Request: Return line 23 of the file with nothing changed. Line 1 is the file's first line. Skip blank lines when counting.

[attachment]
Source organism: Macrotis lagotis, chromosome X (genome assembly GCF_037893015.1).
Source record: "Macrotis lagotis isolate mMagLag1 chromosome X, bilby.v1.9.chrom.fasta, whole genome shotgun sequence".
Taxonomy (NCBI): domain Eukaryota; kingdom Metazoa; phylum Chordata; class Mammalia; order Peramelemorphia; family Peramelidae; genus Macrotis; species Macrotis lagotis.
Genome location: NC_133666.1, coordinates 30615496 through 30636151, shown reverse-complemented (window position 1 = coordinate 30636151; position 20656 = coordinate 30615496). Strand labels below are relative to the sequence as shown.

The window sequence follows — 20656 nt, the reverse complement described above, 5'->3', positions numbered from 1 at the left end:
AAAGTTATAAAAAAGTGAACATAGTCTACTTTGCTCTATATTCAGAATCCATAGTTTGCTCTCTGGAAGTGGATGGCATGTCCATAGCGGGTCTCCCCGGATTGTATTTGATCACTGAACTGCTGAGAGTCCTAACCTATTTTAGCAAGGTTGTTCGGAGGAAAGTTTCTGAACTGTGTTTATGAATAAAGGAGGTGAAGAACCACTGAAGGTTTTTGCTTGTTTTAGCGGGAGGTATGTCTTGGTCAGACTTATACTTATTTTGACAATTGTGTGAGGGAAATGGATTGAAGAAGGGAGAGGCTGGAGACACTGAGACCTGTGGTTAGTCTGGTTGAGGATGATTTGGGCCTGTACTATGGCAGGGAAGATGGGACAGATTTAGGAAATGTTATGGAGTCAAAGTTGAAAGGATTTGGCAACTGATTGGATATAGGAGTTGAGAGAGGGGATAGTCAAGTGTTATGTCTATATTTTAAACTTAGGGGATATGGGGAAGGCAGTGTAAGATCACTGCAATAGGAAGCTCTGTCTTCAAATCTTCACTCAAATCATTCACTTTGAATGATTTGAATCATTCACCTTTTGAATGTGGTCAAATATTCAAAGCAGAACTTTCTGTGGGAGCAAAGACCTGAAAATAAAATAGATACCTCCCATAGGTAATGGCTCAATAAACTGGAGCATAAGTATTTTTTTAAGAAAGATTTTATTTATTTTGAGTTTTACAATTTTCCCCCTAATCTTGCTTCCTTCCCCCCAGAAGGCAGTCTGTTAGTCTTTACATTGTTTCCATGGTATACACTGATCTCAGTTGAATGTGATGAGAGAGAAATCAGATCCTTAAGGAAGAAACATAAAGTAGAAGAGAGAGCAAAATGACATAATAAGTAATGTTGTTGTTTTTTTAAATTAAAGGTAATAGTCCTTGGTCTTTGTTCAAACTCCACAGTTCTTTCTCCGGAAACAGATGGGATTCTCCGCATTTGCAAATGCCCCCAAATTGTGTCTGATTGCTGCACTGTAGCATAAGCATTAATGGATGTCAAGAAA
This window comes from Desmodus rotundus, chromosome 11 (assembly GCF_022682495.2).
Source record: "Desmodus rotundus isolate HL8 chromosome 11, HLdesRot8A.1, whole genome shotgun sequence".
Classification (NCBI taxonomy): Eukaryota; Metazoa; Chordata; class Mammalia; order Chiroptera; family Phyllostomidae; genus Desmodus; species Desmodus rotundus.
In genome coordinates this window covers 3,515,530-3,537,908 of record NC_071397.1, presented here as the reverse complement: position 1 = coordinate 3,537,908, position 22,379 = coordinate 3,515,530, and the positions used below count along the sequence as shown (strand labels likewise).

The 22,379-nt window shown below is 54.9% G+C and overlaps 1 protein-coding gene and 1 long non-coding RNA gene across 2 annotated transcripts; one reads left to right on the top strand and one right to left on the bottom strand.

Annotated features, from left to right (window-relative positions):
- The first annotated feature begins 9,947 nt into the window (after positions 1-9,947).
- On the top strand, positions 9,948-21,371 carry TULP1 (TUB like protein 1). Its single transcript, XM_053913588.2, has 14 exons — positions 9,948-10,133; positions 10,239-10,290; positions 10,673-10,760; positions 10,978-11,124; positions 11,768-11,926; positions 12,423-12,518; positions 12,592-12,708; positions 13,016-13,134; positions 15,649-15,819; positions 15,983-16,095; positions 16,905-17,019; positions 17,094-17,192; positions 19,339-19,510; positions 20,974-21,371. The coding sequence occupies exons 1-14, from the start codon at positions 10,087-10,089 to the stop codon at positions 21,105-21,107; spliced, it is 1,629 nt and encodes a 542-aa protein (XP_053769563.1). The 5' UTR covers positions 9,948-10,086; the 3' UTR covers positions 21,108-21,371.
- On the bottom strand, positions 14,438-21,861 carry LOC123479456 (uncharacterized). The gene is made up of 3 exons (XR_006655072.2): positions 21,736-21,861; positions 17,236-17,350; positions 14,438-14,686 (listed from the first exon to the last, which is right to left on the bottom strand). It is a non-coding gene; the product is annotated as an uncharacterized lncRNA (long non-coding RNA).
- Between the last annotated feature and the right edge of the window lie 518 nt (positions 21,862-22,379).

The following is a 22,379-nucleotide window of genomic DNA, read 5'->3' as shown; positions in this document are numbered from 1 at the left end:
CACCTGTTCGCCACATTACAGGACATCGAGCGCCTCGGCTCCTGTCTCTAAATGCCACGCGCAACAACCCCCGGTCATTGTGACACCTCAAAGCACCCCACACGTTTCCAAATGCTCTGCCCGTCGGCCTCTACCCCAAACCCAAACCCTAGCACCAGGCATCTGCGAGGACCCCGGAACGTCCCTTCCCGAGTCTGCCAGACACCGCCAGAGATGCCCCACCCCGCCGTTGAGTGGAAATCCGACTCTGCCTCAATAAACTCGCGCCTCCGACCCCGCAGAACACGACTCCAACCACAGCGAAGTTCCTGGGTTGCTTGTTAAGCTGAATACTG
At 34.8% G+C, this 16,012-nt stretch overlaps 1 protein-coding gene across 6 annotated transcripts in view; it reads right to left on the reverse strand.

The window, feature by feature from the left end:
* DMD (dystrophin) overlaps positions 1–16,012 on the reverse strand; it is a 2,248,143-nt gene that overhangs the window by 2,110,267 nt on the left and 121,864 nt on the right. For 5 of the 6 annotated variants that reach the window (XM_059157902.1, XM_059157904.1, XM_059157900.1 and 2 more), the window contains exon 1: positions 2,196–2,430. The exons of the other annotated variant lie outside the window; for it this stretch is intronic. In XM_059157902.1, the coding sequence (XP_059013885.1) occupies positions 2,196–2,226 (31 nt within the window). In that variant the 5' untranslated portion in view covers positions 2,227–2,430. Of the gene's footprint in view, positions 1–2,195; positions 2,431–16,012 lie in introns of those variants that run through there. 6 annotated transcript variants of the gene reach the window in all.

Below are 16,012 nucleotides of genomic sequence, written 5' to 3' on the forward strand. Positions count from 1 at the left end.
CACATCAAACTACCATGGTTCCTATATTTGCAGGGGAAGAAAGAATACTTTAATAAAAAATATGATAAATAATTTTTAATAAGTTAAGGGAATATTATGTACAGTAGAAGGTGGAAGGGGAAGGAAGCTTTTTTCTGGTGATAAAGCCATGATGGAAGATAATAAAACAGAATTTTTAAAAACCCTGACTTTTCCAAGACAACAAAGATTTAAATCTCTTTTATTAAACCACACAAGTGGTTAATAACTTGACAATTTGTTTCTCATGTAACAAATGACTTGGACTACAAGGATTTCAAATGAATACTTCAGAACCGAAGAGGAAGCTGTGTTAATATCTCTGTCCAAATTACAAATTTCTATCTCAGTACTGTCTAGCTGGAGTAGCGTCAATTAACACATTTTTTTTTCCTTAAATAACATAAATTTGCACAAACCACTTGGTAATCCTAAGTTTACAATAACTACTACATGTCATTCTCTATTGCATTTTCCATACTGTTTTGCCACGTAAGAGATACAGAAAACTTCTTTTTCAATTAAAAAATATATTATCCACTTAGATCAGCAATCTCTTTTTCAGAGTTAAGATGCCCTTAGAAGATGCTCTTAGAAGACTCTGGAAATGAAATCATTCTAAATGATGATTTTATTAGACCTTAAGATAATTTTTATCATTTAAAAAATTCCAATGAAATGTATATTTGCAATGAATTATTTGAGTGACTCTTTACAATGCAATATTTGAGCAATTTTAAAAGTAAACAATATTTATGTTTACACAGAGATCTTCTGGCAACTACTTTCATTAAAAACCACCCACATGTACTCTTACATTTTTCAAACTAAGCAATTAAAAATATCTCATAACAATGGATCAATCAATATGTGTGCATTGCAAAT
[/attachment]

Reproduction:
CACATCAAACTACCATGGTTCCTATATTTGCAGGGGAAGAAAGAATACTTTAATAAAAAATATGATAAATAATTTTTAATAAGTTAAGGGAATATTATGTACAGTAGAAGGTGGAAGGGGAAGGAAGCTTTTTTCTGGTGATAAAGCCATGATGGAAGATAATAAAACAGAATTTTTAAAAACCCTGACTTTTCCAAGACAACAAAGATTTAAATCTCTTTTATTAAACCACACAAGTGGTTAATAACTTGACAATTTGTTTCTCATGTAACAAATGACTTGGACTACAAGGATTTCAAATGAATACTTCAGAACCGAAGAGGAAGCTGTGTTAATATCTCTGTCCAAATTACAAATTTCTATCTCAGTACTGTCTAGCTGGAGTAGCGTCAATTAACACATTTTTTTTTCCTTAAATAACATAAATTTGCACAAACCACTTGGTAATCCTAAGTTTACAATAACTACTACATGTCATTCTCTATTGCATTTTCCATACTGTTTTGCCACGTAAGAGATACAGAAAACTTCTTTTTCAATTAAAAAATATATTATCCACTTAGATCAGCAATCTCTTTTTCAGAGTTAAGATGCCCTTAGAAGATGCTCTTAGAAGACTCTGGAAATGAAATCATTCTAAATGATGATTTTATTAGACCTTAAGATAATTTTTATCATTTAAAAAATTCCAATGAAATGTATATTTGCAATGAATTATTTGAGTGACTCTTTACAATGCAATATTTGAGCAATTTTAAAAGTAAACAATATTTATGTTTACACAGAGATCTTCTGGCAACTACTTTCATTAAAAACCACCCACATGTACTCTTACATTTTTCAAACTAAGCAATTAAAAATATCTCATAACAATGGATCAATCAATATGTGTGCATTGCAAAT